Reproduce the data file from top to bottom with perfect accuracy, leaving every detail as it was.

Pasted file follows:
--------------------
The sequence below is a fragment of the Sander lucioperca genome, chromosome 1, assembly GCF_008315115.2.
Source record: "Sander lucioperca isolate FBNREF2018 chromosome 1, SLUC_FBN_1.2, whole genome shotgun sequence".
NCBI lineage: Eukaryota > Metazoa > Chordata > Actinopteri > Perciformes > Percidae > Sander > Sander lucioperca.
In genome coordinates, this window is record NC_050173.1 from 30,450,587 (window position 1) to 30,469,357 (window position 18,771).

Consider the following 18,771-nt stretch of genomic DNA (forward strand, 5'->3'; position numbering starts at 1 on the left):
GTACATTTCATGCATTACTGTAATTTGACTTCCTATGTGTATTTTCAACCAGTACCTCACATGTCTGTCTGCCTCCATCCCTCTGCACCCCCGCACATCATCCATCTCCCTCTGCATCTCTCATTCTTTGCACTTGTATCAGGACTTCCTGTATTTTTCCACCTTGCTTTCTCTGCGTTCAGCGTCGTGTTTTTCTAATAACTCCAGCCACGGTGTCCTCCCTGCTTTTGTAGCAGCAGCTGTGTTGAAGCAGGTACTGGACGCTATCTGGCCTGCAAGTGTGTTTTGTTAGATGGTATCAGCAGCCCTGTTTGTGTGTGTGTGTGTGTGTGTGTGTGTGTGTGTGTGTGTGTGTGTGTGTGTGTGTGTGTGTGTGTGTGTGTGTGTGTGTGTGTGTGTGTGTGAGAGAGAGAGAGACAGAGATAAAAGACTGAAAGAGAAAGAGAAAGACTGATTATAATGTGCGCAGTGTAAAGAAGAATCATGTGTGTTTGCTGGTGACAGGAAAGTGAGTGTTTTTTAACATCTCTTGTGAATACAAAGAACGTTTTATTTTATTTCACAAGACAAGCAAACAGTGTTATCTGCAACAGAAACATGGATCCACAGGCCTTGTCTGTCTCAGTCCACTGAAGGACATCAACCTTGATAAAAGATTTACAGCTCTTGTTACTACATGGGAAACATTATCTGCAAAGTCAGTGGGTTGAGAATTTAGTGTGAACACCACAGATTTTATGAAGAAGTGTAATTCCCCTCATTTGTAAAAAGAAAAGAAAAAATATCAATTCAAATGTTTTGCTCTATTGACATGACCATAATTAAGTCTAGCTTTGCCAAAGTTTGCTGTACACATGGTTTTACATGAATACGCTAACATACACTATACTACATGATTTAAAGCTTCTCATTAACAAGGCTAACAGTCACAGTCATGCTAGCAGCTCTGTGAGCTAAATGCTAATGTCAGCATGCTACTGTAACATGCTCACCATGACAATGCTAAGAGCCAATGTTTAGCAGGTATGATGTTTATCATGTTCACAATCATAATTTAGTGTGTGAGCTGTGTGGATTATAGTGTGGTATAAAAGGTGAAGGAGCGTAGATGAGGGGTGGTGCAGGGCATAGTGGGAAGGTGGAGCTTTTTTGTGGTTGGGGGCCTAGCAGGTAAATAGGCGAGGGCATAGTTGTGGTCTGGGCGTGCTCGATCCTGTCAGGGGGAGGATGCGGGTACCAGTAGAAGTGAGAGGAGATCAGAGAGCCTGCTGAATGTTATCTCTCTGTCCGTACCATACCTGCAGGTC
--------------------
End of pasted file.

The sequence below is a fragment of the Sander lucioperca genome, chromosome 1, assembly GCF_008315115.2.
Source record: "Sander lucioperca isolate FBNREF2018 chromosome 1, SLUC_FBN_1.2, whole genome shotgun sequence".
NCBI lineage: Eukaryota > Metazoa > Chordata > Actinopteri > Perciformes > Percidae > Sander > Sander lucioperca.
In genome coordinates, this window is record NC_050173.1 from 30,450,587 (window position 1) to 30,469,357 (window position 18,771).

Consider the following 18,771-nt stretch of genomic DNA (forward strand, 5'->3'; position numbering starts at 1 on the left):
GTACATTTCATGCATTACTGTAATTTGACTTCCTATGTGTATTTTCAACCAGTACCTCACATGTCTGTCTGCCTCCATCCCTCTGCACCCCCGCACATCATCCATCTCCCTCTGCATCTCTCATTCTTTGCACTTGTATCAGGACTTCCTGTATTTTTCCACCTTGCTTTCTCTGCGTTCAGCGTCGTGTTTTTCTAATAACTCCAGCCACGGTGTCCTCCCTGCTTTTGTAGCAGCAGCTGTGTTGAAGCAGGTACTGGACGCTATCTGGCCTGCAAGTGTGTTTTGTTAGATGGTATCAGCAGCCCTGTTTGTGTGTGTGTGTGTGTGTGTGTGTGTGTGTGTGTGTGTGTGTGTGTGTGTGTGTGTGTGTGTGTGTGTGTGTGTGTGTGTGTGTGTGTGTGAGAGAGAGAGAGACAGAGATAAAAGACTGAAAGAGAAAGAGAAAGACTGATTATAATGTGCGCAGTGTAAAGAAGAATCATGTGTGTTTGCTGGTGACAGGAAAGTGAGTGTTTTTTAACATCTCTTGTGAATACAAAGAACGTTTTATTTTATTTCACAAGACAAGCAAACAGTGTTATCTGCAACAGAAACATGGATCCACAGGCCTTGTCTGTCTCAGTCCACTGAAGGACATCAACCTTGATAAAAGATTTACAGCTCTTGTTACTACATGGGAAACATTATCTGCAAAGTCAGTGGGTTGAGAATTTAGTGTGAACACCACAGATTTTATGAAGAAGTGTAATTCCCCTCATTTGTAAAAAGAAAAGAAAAAATATCAATTCAAATGTTTTGCTCTATTGACATGACCATAATTAAGTCTAGCTTTGCCAAAGTTTGCTGTACACATGGTTTTACATGAATACGCTAACATACACTATACTACATGATTTAAAGCTTCTCATTAACAAGGCTAACAGTCACAGTCATGCTAGCAGCTCTGTGAGCTAAATGCTAATGTCAGCATGCTACTGTAACATGCTCACCATGACAATGCTAAGAGCCAATGTTTAGCAGGTATGATGTTTATCATGTTCACAATCATAATTTAGTGTGTGAGCTGTGTGGATTATAGTGTGGTATAAAAGGTGAAGGAGCGTAGATGAGGGGTGGTGCAGGGCATAGTGGGAAGGTGGAGCTTTTTTGTGGTTGGGGGCCTAGCAGGTAAATAGGCGAGGGCATAGTTGTGGTCTGGGCGTGCTCGATCCTGTCAGGGGGAGGATGCGGGTACCAGTAGAAGTGAGAGGAGATCAGAGAGCCTGCTGAATGTTATCTCTCTGTCCGTACCATACCTGCAGGTC